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Five Rut Revelations

After 25 years of hunting every day of the rut, Bill Winke found that keeping it simple is the key. Use these five hard-won tips to fill your tag this fall.

After 25 years of hunting every day of the rut, I’ve found that keeping it simple is the key. These five revelations may not seem earth-shattering, but they are hard-won and are enough to assure a good season.

Hunt the Does
If you really want to simplify the rut, forget about patterning bucks and focus on patterning does. From late October through the remainder of the rut, it is hard to go wrong hunting where the does concentrate. The bucks know where these spots are and will come looking eventually.

Roughly one-quarter of the bucks I have shot during the rut were following does—all of the rest were out looking. One of my best bucks is a perfect example. The bruiser chased off a rival buck and then came back looking for the doe. He nearly tore the thicket up as he grunted with every step. He was determined to find her as quickly as possible. The more time you spend around does, the better the chances that you will be there when one of them starts to come into estrus.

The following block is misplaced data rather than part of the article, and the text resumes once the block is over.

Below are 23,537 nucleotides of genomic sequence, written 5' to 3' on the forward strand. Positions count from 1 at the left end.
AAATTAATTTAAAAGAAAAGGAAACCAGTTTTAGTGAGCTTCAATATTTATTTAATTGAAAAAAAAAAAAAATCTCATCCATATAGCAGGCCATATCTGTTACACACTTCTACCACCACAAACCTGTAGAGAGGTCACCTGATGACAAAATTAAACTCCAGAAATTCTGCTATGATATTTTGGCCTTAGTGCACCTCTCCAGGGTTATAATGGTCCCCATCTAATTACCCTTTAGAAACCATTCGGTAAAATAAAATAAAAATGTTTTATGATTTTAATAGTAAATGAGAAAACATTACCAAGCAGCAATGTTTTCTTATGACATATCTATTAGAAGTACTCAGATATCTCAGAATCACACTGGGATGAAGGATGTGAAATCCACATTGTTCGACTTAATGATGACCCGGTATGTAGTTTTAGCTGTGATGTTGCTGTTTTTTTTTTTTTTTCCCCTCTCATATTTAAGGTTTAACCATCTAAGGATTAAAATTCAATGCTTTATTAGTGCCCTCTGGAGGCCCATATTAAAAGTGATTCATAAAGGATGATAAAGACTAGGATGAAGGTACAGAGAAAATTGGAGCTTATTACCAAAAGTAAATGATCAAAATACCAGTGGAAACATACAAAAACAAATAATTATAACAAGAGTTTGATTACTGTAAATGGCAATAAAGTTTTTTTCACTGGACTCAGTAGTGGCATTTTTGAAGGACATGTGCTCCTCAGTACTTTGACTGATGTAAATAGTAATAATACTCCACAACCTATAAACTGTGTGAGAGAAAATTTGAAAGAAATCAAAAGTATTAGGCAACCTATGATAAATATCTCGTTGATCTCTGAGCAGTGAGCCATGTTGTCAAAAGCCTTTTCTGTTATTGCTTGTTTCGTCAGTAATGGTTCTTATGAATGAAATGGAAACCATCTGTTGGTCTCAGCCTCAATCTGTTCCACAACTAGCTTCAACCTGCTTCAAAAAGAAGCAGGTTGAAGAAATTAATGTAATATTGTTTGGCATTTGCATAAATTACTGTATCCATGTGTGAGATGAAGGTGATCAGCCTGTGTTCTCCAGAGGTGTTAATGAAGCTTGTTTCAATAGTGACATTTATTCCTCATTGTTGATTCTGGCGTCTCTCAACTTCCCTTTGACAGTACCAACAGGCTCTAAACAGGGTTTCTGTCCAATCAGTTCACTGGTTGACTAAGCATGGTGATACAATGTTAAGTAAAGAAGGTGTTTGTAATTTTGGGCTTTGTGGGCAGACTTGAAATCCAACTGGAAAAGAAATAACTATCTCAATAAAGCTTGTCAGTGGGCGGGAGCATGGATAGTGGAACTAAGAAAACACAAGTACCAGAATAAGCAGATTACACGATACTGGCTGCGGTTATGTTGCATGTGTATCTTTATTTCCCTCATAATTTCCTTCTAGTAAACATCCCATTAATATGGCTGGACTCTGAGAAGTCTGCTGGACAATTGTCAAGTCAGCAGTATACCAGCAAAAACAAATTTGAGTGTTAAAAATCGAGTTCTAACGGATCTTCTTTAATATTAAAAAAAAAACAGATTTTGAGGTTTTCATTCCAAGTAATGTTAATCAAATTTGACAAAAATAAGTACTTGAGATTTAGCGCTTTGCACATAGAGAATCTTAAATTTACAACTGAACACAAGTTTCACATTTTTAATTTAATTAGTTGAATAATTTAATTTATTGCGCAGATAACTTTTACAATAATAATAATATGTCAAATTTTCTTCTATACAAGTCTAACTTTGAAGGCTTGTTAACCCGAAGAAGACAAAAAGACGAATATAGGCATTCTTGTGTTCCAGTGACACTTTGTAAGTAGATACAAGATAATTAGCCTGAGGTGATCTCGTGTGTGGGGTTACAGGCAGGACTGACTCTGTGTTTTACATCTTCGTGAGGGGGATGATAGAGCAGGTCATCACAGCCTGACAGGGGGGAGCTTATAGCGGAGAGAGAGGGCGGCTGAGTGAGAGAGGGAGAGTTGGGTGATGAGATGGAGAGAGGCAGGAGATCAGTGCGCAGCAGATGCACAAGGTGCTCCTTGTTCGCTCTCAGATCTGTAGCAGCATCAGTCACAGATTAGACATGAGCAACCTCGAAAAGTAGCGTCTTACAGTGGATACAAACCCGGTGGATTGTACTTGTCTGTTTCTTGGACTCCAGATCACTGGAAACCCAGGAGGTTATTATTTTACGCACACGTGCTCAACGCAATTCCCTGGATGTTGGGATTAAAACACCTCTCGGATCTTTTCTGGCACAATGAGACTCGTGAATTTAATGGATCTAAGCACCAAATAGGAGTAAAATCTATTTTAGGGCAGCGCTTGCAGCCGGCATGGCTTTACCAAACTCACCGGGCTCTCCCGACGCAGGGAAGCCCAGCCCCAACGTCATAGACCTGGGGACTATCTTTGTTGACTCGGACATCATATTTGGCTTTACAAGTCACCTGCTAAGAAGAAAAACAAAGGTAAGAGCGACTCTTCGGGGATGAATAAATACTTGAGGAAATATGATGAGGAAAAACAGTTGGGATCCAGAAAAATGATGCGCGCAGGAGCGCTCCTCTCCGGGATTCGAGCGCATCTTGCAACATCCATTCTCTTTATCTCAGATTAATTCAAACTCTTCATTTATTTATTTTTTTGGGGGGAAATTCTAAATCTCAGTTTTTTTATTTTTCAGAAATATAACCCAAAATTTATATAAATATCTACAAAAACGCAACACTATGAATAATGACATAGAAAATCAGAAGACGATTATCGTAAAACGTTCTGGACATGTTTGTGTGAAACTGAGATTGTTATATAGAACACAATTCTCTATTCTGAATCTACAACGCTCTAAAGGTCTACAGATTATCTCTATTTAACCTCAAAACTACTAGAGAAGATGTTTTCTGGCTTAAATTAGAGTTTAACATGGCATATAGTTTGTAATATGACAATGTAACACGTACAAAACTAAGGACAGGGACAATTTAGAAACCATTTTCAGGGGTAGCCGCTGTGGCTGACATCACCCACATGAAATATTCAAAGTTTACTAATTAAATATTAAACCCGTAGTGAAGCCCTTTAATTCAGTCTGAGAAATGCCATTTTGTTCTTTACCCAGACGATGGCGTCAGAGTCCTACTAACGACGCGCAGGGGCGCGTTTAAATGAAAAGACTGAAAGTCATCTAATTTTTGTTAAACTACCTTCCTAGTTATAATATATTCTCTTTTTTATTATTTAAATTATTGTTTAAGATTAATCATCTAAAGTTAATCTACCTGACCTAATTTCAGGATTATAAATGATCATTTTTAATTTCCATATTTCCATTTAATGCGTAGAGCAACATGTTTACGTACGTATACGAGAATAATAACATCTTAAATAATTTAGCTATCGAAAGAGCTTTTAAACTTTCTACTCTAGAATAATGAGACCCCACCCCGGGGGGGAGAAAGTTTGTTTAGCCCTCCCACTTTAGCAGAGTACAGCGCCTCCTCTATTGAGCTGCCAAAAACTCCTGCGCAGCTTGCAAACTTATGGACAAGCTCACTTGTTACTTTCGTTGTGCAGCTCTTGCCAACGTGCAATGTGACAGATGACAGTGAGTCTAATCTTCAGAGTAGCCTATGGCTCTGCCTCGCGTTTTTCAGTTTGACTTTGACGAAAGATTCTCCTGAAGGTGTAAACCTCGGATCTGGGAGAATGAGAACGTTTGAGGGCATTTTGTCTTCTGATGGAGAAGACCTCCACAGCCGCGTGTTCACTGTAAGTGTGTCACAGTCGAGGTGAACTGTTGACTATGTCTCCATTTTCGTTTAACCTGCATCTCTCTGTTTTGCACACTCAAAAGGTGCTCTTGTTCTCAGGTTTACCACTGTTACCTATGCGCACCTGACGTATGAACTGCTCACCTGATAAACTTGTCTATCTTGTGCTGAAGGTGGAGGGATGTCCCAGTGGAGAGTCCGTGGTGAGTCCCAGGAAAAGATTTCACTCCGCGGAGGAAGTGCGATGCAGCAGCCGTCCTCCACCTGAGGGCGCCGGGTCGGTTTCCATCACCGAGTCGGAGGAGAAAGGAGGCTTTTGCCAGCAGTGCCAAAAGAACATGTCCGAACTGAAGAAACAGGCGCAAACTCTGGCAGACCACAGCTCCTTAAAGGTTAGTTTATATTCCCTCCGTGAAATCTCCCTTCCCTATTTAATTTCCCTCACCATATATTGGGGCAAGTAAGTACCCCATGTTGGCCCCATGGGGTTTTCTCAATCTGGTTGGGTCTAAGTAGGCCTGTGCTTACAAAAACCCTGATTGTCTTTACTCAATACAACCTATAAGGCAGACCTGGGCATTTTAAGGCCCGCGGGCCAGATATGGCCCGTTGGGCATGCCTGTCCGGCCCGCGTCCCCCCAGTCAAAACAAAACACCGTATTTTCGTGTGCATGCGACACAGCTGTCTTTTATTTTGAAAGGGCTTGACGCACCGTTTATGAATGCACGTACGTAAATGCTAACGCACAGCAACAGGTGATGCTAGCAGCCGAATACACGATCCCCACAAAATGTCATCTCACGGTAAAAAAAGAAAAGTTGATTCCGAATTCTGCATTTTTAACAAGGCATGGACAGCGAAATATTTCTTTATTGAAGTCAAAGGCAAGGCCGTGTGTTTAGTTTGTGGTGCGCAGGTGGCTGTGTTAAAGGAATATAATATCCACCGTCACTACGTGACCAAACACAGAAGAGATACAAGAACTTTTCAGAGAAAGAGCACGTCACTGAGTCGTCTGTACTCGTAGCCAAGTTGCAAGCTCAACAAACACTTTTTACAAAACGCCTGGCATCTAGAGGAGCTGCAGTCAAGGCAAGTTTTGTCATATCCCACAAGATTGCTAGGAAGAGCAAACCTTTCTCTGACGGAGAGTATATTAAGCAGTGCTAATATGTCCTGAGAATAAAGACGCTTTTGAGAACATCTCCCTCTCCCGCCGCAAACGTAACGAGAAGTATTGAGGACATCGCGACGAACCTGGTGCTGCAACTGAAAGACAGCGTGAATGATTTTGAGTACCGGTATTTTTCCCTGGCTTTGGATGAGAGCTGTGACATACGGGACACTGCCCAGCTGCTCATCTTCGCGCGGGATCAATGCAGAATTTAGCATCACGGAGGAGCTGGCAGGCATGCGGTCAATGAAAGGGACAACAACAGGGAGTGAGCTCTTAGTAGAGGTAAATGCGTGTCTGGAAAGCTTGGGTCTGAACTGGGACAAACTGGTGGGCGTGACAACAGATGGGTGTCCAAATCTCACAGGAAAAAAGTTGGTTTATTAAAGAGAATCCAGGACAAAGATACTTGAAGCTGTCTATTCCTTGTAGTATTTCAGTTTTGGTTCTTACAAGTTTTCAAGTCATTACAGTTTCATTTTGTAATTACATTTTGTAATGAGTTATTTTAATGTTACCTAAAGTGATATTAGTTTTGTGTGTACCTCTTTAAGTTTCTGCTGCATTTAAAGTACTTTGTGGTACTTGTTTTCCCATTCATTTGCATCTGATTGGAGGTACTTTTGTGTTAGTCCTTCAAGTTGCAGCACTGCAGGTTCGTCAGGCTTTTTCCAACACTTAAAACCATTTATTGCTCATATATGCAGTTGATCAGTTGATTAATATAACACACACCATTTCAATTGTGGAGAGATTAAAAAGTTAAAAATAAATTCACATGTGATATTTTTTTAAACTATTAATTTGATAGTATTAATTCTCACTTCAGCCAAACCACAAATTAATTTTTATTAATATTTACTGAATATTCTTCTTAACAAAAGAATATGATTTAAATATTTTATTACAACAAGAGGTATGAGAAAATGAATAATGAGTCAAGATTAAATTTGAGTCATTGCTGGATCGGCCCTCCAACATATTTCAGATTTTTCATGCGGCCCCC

Hunt Funnels
When bucks aren’t with a doe, they are often cruising from one doe concentration area to another looking for signs of estrous activity. This means that funnels between two such areas are great sites for a stand. A saddle, creek crossing, ditch crossing, bluff edge, narrow strip of cover or even an open gate represents the path of least resistance, and that’s where you should hang your stands.

The list of possible funnels is long so you will need to get out and look for them. If something creates a barrier, it will also create a funnel where the barrier ends and the deer go around it. Also, look for anything that creates more security for traveling bucks (keeps them out of sight). Examples are saddles, strips of thick cover and fence lines across open fields.

Hunt the Best Days
There aren’t as many really good days during the rut as most people think. It runs in fits and starts. The very best days of the season start when the first doe comes into estrus in the area you are hunting. This is one of two time frames when an otherwise nocturnal buck makes a mistake. The other time is on a brutally cold day in the late season.

All the bucks are available, and wired tight, for the start of the action. Typically, the first few does will come into estrus eight to 12 days prior to the peak of breeding. In most of North America, this puts the first rush at approximately Nov. 1 through Nov. 5. The farther south you go, the later it starts. You need to know when the peak of breeding occurs in your area so you can back up the required eight to 12 days. If you are not sure, ask someone who has the experience to steer you right. This should be the start of your annual bowhunting vacation each year.

Be Aggressive